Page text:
"Lane writes with equal measures of wit, wisdom, passion, and humor about natural places that matter to him—a medicine wheel in the Big Horns, a cypress swamp in Florida, a rain forest in Suriname, a barrier island off the coast of Georgia, not to mention the priceless woods and rivers near his home in South Carolina. Like all good nature writers, Lane explores himself as he explores the landscapes that inspire him, and this book is a wonderful account, written with clarity and depth, of his travels within and without. John Lane takes the land seriously. His essays matter."--Christopher Camuto, author of Another Country: Journeying Toward the Cherokee Mountains

"John Lane's essays are each a gem: occurring naturally, apparently effortlessly, but revealing beauty beyond anything man-made. This is a wonderful collection, and Lane is an important American author."--Brett Lott, author of Jewel

"A trek into two realms: wild landscapes that are among the most mysterious and compelling on earth, and the tangled halls of human experience. Lane's writing is casual and honest, but also full of insight. He gracefully accomplishes two of the essayist's most difficult tasks: building a sense of place and revealing the workings of his heart."--Jan DeBlieu, author of Hatteras Journal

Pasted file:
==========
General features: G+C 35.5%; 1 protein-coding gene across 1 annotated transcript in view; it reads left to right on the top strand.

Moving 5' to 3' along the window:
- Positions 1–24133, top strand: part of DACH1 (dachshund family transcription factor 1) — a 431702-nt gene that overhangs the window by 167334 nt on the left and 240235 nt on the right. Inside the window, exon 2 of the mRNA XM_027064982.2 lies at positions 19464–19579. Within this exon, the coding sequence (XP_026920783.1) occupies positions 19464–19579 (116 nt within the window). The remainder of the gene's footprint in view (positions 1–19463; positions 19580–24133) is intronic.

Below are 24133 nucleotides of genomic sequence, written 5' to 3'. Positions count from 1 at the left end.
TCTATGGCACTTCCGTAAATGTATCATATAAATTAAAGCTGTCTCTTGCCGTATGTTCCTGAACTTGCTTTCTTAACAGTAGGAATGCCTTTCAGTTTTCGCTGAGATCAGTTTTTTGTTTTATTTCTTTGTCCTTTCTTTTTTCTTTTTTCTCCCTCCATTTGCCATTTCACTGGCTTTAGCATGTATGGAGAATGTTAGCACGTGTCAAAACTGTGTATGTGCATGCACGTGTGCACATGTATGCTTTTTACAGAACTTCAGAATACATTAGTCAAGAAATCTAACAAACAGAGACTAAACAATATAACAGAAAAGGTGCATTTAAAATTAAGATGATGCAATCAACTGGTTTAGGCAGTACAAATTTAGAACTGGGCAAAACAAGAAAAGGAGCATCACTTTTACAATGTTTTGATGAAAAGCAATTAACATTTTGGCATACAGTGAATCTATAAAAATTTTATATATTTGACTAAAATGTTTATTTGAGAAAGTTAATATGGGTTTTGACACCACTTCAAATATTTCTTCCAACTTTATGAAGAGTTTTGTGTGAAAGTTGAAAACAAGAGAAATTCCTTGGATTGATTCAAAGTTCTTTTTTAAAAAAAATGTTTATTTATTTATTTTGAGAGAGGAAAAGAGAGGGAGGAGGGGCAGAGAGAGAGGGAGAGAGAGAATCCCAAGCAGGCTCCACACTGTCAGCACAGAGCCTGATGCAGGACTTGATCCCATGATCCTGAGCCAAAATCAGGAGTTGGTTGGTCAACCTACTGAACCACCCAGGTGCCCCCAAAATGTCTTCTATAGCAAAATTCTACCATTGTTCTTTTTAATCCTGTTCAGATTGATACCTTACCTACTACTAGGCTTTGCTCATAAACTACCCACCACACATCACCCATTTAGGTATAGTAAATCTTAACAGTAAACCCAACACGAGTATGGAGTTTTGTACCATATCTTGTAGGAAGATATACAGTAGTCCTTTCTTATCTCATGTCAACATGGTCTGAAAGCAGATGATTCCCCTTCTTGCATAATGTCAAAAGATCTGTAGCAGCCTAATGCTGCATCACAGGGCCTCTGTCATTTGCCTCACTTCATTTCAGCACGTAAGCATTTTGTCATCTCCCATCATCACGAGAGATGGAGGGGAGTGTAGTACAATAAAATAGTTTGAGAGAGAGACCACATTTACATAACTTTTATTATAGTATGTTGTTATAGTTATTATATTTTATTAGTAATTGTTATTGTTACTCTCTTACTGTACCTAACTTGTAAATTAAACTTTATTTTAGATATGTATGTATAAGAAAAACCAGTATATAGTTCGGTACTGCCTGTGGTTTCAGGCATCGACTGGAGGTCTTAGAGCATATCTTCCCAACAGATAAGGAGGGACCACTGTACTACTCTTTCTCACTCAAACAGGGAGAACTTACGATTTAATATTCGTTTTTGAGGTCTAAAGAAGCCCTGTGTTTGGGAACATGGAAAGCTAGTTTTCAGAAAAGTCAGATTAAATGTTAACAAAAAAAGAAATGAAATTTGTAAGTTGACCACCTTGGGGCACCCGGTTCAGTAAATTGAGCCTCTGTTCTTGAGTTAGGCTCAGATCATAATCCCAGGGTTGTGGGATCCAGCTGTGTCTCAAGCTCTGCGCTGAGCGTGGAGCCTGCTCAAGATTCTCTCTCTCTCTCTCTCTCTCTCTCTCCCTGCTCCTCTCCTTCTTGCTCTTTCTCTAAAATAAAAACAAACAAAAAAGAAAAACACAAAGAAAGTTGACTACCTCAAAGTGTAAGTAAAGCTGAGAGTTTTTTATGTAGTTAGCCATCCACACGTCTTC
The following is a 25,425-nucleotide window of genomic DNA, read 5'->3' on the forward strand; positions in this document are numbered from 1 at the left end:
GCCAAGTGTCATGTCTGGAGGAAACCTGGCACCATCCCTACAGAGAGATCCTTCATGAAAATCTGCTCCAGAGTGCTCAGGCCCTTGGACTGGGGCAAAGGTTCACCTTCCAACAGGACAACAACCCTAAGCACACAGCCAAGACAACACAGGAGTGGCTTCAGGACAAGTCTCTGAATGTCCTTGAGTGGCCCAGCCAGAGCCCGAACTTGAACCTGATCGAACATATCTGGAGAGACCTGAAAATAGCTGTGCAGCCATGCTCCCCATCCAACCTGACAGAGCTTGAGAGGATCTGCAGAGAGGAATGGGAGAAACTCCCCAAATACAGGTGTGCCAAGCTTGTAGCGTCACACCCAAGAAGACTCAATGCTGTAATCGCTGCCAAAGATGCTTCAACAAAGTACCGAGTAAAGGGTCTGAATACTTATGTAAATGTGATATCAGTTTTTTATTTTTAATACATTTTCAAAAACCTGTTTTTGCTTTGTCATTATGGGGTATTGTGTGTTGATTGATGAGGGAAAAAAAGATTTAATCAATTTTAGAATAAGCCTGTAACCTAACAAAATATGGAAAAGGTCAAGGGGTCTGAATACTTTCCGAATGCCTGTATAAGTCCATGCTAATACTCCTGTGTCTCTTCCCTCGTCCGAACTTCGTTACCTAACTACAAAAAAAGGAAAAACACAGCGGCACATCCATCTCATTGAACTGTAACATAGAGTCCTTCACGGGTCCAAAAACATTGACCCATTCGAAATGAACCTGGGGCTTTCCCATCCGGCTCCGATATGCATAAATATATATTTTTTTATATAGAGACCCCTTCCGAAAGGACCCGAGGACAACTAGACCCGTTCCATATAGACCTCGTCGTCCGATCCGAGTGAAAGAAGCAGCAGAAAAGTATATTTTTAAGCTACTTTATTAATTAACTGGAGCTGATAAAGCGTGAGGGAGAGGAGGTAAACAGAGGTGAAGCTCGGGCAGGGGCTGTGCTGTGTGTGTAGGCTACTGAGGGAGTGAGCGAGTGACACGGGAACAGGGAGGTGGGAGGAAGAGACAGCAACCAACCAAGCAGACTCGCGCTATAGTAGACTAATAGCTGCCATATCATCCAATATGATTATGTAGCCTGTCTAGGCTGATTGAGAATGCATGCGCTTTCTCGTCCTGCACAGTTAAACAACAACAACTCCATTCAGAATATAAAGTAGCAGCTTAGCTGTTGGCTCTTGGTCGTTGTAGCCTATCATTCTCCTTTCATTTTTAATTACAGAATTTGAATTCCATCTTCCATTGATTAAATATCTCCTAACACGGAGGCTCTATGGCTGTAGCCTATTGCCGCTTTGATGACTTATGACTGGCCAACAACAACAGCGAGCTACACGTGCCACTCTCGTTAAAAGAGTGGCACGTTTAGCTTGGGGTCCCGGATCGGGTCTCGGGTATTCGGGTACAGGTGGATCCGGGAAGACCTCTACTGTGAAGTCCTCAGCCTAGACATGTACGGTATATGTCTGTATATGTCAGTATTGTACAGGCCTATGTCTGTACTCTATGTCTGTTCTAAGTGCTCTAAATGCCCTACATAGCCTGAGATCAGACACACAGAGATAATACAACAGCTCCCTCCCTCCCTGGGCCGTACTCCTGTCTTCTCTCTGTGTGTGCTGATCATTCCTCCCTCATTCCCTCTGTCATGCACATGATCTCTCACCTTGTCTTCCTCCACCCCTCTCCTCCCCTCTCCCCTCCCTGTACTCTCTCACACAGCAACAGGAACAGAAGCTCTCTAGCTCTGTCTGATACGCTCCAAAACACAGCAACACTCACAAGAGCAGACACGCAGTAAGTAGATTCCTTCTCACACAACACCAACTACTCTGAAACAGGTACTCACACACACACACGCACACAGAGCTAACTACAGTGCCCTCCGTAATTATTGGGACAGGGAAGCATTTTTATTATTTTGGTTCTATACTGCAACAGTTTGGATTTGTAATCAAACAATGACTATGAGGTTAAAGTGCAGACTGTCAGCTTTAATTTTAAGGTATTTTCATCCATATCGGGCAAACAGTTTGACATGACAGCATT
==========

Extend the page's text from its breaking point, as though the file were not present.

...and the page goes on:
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Product Details

  • ISBN-13: 9780820326214
  • Publisher: University of Georgia Press
  • Publication date: 4/28/2004
  • Pages: 200

Meet the Author


John Lane’s writing has been published in Orion, American Whitewater, Southern Review, Terra Nova, and Fourth Genre. His books include Waist Deep in Black Water, The Woods Stretched for Miles, and Chattooga (all published by Georgia), several volumes of poetry, and Weed Time, a gathering of his essays. Lane is an associate professor of English at Wofford College.
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Table of Contents

Author's Note
Medicine Wheel 3
The Once-Again Wilderness 17
Ascent and Summit 24
Natural Edges 32
A Stand of Cypress 37
My Last Eden 54
The Crocodile 62
Something Rare as a Dwarf-Flowered Heartleaf 83
The Road 95
Walking Kelsey Creek 105
Huxley 112
Headwaters 120
Death by Water 131
One Family Line 139
The Inheritance of Autumn 152
Slurry 160
The Ice Storm 169
Confluence: Pacolet River 174
Acknowledgments 187